Why is it important to address? 

Let’s talk about head shape! For the first year of a baby’s life, especially as a newborn, babies’ heads are super malleable. The fontanels (their soft spots) in between the bones in the skulls are not fully fused which is important as it allows for vaginal delivery and growth! When a baby has torticollis and spends a majority of their time in a tilted, rotated position, it is typically followed by a flat spot on the back, side, or a combination of both, on the head. These conditions are called plagiocephaly and brachycephaly. Babies that have these head shape issues are often treated with repositioning or cranial band (baby helmet) if necessary. 

Torticollis not only can lead to asymmetry of your baby’s head, untreated, torticollis can also cause muscle tightening down through the body. For example, if a baby is tight on the right side of their neck, it can be common to see tightness through that right arm, right hip, and end down the leg to the right foot. This may lead to your baby preferring to reach with the arm that isn’t tight and even affect the way your baby will prefer to crawl.

Additionally and mentioned above, if a baby prefers to look one way over the other (due to neck tightness), this can also affect a baby’s visual development. Aside from creating difficulty tracking objects, torticollis can also cause the baby to “ignore” the side where they don’t look. When this occurs, it causes the baby to neglect that side of the body. Meaning that the baby may have difficulty using both hands when playing with toys at the midline of their body or may only reach and hold onto things with the one hand. When babies are only looking in one direction and are unable to properly track objects, muscles in the eyes can actually develop asymmetrically. Tracking is important for babies because they are working on steadying their gaze, increasing their ability to focus on objects closer and further away, and giving their eyes an opportunity to work together in order to follow an object. These are all important skills for children to develop and are required to be able to read, color, and simply play.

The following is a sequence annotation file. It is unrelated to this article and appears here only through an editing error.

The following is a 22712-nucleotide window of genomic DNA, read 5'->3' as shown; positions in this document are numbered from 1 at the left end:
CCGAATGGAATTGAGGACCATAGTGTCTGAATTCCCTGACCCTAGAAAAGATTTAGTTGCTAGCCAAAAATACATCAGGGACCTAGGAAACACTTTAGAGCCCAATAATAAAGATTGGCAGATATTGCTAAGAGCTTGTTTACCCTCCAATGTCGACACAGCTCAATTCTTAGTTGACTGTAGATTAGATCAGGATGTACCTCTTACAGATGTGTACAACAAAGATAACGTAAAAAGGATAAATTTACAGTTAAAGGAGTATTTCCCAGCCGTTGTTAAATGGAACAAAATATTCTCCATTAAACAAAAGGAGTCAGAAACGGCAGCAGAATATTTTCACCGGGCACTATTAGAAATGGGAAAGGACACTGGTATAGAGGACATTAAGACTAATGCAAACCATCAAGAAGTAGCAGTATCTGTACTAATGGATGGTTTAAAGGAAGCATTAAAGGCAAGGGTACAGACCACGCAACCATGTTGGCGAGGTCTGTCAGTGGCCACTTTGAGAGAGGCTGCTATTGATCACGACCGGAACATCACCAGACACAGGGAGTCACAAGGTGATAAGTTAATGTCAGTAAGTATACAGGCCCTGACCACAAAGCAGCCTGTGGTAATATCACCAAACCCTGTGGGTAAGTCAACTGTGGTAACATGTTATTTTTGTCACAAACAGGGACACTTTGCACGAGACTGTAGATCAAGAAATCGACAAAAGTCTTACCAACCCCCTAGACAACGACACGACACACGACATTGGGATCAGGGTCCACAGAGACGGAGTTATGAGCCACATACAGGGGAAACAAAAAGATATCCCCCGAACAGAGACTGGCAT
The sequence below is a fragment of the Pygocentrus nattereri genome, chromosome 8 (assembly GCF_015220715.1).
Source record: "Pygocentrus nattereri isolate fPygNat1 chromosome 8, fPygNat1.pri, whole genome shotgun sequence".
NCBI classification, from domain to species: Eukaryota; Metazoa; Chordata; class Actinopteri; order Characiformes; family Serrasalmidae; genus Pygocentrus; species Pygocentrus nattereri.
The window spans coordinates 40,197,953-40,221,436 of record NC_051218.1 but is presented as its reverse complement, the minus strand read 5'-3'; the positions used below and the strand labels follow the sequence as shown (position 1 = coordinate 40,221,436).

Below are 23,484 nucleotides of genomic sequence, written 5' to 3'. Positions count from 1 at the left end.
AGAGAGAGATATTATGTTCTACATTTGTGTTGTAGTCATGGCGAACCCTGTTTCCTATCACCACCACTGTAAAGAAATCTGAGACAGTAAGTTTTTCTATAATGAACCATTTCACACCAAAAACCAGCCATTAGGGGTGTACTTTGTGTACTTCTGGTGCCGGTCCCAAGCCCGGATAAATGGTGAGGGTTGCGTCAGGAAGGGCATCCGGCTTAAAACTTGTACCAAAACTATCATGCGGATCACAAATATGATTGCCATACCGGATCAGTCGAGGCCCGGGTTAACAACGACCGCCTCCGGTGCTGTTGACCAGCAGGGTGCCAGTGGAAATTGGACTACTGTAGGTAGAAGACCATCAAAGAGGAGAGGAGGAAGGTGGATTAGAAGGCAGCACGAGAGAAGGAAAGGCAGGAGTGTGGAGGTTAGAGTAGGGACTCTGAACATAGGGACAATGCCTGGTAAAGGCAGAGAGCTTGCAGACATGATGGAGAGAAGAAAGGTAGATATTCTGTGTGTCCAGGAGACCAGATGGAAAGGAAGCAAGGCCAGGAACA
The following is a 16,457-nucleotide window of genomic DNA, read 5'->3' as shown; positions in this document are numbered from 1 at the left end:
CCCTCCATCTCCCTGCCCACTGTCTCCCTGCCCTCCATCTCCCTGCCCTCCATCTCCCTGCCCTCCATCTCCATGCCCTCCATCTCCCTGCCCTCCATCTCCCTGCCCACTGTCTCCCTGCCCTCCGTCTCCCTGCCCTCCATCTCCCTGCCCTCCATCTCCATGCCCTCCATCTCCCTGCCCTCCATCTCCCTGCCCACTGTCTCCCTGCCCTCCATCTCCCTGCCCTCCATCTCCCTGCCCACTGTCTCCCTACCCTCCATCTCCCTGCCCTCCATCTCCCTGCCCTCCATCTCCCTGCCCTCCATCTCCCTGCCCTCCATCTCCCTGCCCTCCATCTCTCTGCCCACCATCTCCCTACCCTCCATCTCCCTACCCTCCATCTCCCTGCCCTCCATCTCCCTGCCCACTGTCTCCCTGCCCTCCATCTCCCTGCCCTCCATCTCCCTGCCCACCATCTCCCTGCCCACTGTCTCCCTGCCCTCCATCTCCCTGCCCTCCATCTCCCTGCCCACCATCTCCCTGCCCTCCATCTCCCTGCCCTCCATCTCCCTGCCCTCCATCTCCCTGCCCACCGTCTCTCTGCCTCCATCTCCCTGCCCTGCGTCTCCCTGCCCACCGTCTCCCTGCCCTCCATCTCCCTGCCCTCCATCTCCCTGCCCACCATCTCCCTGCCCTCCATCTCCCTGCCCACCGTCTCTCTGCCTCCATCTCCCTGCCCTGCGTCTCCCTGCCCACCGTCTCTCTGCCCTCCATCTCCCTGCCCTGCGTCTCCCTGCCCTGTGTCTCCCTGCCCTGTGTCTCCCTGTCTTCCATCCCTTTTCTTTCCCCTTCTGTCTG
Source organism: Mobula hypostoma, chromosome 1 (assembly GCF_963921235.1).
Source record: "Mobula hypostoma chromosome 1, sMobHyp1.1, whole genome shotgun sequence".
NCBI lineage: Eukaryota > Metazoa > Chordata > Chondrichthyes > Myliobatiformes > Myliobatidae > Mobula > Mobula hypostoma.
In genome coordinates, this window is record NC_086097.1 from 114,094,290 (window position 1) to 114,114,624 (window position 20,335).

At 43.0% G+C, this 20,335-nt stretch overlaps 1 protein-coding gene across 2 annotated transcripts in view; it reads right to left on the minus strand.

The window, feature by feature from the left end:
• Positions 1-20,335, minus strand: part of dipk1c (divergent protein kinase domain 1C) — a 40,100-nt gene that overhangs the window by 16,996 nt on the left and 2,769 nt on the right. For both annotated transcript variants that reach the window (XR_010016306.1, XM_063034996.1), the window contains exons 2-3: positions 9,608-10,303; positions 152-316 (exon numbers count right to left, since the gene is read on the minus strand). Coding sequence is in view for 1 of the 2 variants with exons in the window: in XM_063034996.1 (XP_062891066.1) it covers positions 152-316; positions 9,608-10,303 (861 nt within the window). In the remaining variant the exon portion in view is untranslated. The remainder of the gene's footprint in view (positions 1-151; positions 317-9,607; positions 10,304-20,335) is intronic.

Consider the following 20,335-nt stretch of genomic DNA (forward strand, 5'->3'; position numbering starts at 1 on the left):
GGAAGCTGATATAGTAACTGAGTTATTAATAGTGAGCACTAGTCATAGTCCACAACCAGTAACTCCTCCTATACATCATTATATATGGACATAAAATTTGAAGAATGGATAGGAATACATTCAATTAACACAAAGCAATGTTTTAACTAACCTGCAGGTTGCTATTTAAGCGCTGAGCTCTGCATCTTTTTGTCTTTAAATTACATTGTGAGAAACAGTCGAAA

Because torticollis can affect so many of the body’s systems, it is important to keep an eye out for signs of any tightness. Below is a list of common signs that torticollis might be present. 

First signs of torticollis:

  • Head tilted to the side
  • Often prefers to look in one direction (either mainly to right or left or straight in the center. A mix of all positions is ideal!)
  • Often tracks people or toys with just their eyes, rather than turning their head 
  • During bath time or throughout the day, you may notice dark red creases on one side of the neck more than the other 
  • Baby may relax into a “C-shape” when laying on their backs or bellies
  • Breast feeding preference—Only like to feed on either left or right 
  • Despite position put into, they always sleep with head in one direction 
  • Difficult to manually turn their head to other direction 

If you notice any of these, go ahead and begin tummy time (when awake and supervised) or do more of it and reach out to your pediatrician! Oftentimes an occupational or physical therapist who specialized training in this area is recommended. Again, the earlier a baby comes for help, the better because the patterns haven’t had as much time to be set into place; the head has had less time to become misshapen and it’s easier to resolve. 

Olivia Willis OTD Student

Susan Klemm MS, OTR/L